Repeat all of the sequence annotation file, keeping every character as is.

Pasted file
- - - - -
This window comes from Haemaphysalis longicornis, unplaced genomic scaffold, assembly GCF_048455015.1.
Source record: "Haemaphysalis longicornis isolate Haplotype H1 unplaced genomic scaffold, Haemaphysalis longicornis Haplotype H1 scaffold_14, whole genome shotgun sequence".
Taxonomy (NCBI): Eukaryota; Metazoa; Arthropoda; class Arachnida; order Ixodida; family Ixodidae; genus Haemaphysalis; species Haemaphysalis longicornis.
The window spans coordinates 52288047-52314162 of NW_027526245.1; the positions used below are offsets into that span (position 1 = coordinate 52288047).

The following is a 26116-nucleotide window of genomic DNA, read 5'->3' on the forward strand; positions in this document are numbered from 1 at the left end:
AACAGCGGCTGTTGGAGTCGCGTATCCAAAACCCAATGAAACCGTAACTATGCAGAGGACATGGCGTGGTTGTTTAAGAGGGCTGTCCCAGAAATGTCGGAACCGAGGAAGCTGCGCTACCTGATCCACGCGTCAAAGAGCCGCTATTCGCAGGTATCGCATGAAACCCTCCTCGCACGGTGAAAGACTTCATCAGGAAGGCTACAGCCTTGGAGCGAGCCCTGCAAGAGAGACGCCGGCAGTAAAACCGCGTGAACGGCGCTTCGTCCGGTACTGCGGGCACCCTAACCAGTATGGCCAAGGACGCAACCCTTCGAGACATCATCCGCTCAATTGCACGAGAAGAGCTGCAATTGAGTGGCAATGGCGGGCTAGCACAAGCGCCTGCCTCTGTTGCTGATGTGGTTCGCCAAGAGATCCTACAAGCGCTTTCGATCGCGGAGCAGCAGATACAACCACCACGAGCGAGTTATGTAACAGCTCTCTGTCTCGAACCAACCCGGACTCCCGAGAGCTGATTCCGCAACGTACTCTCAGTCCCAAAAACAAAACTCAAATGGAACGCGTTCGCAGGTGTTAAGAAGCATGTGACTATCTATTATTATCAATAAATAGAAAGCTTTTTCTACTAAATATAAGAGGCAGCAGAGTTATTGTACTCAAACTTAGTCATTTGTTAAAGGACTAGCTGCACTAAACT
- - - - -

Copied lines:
This window comes from Haemaphysalis longicornis, unplaced genomic scaffold, assembly GCF_048455015.1.
Source record: "Haemaphysalis longicornis isolate Haplotype H1 unplaced genomic scaffold, Haemaphysalis longicornis Haplotype H1 scaffold_14, whole genome shotgun sequence".
Taxonomy (NCBI): Eukaryota; Metazoa; Arthropoda; class Arachnida; order Ixodida; family Ixodidae; genus Haemaphysalis; species Haemaphysalis longicornis.
The window spans coordinates 52288047-52314162 of NW_027526245.1; the positions used below are offsets into that span (position 1 = coordinate 52288047).

The following is a 26116-nucleotide window of genomic DNA, read 5'->3' on the forward strand; positions in this document are numbered from 1 at the left end:
AACAGCGGCTGTTGGAGTCGCGTATCCAAAACCCAATGAAACCGTAACTATGCAGAGGACATGGCGTGGTTGTTTAAGAGGGCTGTCCCAGAAATGTCGGAACCGAGGAAGCTGCGCTACCTGATCCACGCGTCAAAGAGCCGCTATTCGCAGGTATCGCATGAAACCCTCCTCGCACGGTGAAAGACTTCATCAGGAAGGCTACAGCCTTGGAGCGAGCCCTGCAAGAGAGACGCCGGCAGTAAAACCGCGTGAACGGCGCTTCGTCCGGTACTGCGGGCACCCTAACCAGTATGGCCAAGGACGCAACCCTTCGAGACATCATCCGCTCAATTGCACGAGAAGAGCTGCAATTGAGTGGCAATGGCGGGCTAGCACAAGCGCCTGCCTCTGTTGCTGATGTGGTTCGCCAAGAGATCCTACAAGCGCTTTCGATCGCGGAGCAGCAGATACAACCACCACGAGCGAGTTATGTAACAGCTCTCTGTCTCGAACCAACCCGGACTCCCGAGAGCTGATTCCGCAACGTACTCTCAGTCCCAAAAACAAAACTCAAATGGAACGCGTTCGCAGGTGTTAAGAAGCATGTGACTATCTATTATTATCAATAAATAGAAAGCTTTTTCTACTAAATATAAGAGGCAGCAGAGTTATTGTACTCAAACTTAGTCATTTGTTAAAGGACTAGCTGCACTAAACT